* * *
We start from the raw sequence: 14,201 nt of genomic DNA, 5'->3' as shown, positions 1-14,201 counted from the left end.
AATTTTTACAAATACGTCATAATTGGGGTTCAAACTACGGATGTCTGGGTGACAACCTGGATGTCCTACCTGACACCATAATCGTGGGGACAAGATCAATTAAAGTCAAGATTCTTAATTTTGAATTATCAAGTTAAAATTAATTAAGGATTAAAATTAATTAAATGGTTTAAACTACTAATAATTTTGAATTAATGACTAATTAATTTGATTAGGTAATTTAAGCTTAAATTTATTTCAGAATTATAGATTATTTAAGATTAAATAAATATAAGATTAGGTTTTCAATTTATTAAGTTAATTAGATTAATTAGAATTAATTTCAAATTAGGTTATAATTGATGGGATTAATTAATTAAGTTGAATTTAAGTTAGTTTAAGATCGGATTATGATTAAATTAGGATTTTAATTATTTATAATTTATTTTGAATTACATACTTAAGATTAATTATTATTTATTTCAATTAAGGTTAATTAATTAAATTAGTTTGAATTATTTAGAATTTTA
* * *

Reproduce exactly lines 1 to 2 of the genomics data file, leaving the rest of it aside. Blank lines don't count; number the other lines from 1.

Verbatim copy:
We start from the raw sequence: 14,201 nt of genomic DNA, 5'->3' as shown, positions 1-14,201 counted from the left end.
AATTTTTACAAATACGTCATAATTGGGGTTCAAACTACGGATGTCTGGGTGACAACCTGGATGTCCTACCTGACACCATAATCGTGGGGACAAGATCAATTAAAGTCAAGATTCTTAATTTTGAATTATCAAGTTAAAATTAATTAAGGATTAAAATTAATTAAATGGTTTAAACTACTAATAATTTTGAATTAATGACTAATTAATTTGATTAGGTAATTTAAGCTTAAATTTATTTCAGAATTATAGATTATTTAAGATTAAATAAATATAAGATTAGGTTTTCAATTTATTAAGTTAATTAGATTAATTAGAATTAATTTCAAATTAGGTTATAATTGATGGGATTAATTAATTAAGTTGAATTTAAGTTAGTTTAAGATCGGATTATGATTAAATTAGGATTTTAATTATTTATAATTTATTTTGAATTACATACTTAAGATTAATTATTATTTATTTCAATTAAGGTTAATTAATTAAATTAGTTTGAATTATTTAGAATTTTA